Insurgency and child labour in Maiduguri By Hauwa Yahi

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Child labour has been on the increase in the Boko Haram ravaged Maiduguri, capital of Borno state in northwestern part of the country. Child labour, according to UNICEF, is work that is mentally, physically, socially or morally harmful to children and deprives them of opportunity for schooling and development. Investigations have shown that children within the ages of seven and fifteen are engaged in street hawking and domestic works for long hours. This is attributed to the high level of poverty, which makes parents unable to provide basic needs for their children.
In Maiduguri, the insurgency have displaced thousands of families from their homes and households, rendering most of them jobless. That has increased the rate of poverty in the state, forcing vulnerable children into the labour market. Worst of all, the children are being exploited, not only by factory owners and business people, but also by beggars on the streets and at strategic locations.
Mohammed Baba, an eight-year old boy who leads an elderly blind man to beg on the streets of Maiduguri and other locations like the university gate, hospitals, markets and other places within the metropolis, said that the man was not his parents. He lost his parents to the insurgency so he resorted to begging on the streets with the blind man, whom after a long day of begging, will give the boy his own little share of the money made.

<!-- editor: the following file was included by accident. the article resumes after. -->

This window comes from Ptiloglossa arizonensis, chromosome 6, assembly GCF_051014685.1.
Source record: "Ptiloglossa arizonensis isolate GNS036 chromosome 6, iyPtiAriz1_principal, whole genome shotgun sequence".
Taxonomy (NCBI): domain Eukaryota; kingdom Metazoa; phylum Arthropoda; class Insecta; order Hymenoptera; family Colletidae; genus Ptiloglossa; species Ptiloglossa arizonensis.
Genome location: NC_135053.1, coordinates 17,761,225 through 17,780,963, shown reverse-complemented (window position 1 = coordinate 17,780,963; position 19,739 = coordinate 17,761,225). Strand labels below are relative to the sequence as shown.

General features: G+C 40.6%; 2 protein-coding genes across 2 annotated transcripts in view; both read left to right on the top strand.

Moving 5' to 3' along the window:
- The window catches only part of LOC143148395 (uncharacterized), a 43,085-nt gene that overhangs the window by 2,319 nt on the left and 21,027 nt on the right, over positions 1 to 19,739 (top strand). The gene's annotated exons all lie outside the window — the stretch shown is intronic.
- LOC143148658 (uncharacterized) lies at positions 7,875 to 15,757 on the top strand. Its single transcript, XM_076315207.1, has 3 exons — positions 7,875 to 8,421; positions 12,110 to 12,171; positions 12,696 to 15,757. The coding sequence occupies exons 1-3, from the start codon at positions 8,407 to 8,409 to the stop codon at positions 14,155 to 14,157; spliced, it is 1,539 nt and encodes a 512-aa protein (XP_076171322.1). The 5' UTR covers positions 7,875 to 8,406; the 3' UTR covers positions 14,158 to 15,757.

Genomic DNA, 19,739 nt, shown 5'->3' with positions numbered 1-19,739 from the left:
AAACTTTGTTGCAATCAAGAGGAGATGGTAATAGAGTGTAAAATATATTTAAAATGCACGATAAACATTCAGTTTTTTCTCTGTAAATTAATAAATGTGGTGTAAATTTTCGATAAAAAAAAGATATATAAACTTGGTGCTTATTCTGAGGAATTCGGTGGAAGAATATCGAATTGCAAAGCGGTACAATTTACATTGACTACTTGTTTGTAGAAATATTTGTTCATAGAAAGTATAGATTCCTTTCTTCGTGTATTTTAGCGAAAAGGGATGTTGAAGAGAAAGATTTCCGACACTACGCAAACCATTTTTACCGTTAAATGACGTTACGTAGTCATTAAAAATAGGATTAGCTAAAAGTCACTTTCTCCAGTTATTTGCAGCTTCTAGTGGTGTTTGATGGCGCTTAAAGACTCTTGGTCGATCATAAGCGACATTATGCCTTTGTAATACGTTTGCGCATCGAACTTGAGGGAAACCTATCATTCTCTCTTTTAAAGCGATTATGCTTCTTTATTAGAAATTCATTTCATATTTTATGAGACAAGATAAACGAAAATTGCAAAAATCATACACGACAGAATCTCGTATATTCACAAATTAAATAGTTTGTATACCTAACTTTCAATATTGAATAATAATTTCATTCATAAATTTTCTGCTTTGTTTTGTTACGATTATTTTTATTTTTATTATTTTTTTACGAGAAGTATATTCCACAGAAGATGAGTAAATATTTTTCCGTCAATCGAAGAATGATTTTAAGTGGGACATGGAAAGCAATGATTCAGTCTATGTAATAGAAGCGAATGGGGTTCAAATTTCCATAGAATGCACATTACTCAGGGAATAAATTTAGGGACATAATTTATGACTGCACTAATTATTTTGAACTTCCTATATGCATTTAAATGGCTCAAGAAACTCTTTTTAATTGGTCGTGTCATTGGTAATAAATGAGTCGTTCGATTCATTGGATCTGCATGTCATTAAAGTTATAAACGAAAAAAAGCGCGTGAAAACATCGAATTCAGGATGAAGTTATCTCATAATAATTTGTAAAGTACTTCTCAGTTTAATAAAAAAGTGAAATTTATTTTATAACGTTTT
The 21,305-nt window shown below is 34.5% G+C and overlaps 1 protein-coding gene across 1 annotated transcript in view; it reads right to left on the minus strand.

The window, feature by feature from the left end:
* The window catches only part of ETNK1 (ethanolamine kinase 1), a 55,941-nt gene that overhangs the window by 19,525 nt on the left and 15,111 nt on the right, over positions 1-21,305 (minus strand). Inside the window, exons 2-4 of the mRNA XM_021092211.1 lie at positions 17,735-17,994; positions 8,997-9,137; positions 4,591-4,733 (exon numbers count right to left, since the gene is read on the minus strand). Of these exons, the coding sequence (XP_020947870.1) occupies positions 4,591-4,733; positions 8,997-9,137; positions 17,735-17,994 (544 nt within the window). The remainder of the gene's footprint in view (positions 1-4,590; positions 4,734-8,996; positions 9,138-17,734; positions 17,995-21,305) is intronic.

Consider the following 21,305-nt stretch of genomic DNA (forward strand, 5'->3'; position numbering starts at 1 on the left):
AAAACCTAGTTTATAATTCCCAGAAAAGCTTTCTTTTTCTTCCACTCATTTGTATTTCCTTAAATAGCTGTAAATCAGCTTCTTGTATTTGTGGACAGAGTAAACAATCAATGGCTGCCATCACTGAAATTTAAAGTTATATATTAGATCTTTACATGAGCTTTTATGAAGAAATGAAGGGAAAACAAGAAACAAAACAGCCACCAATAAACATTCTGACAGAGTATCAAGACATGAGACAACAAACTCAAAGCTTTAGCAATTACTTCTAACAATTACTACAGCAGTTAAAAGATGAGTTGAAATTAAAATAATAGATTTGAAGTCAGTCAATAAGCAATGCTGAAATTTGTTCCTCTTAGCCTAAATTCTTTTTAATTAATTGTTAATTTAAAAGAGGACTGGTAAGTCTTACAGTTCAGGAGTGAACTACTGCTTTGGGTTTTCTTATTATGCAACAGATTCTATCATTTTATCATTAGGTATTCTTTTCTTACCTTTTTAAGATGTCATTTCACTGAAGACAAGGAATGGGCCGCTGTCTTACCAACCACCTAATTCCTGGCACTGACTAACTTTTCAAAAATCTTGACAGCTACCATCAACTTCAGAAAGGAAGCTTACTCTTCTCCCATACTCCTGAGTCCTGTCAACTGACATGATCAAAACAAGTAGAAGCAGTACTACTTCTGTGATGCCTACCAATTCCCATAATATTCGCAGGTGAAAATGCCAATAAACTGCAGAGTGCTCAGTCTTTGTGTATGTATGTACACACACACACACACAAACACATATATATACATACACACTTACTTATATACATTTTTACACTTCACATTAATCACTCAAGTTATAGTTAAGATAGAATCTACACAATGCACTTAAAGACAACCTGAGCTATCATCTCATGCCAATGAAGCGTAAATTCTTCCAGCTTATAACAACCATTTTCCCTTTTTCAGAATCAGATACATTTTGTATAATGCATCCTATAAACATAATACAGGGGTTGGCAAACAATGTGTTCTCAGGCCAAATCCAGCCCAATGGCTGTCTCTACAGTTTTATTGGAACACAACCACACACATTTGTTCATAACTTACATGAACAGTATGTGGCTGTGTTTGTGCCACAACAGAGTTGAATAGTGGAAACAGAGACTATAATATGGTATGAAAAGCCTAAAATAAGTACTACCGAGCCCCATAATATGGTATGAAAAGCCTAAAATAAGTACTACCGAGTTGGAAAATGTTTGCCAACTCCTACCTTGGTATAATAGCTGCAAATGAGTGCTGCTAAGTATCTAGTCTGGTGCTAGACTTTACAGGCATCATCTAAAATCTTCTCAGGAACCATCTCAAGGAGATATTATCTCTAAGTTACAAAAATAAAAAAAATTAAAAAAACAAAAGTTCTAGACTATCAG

The children now hawk and beg on the streets while their lucky peers go to school. This could cause depression and psychological harm to these children. They could also be exposed to kidnapping and death resulting from suicide bombings.
There have been reports of children like Mohammed who are forcefully taken away or lured by the insurgents into following them. The youngsters are usually indoctrinated by the insurgents and used as suicide bombers.
There is urgent need for government to enforce laws on child labour in order to stem this ugly tide. Victims of child labour need empathy and support from security agencies, NGOs, and sundry. All parents and well meaning Nigerians must all come together to reduce the high rate of child labour in the distressed state.
Yahi wrote in from the Department of Mass Communication, University of Maiduguri


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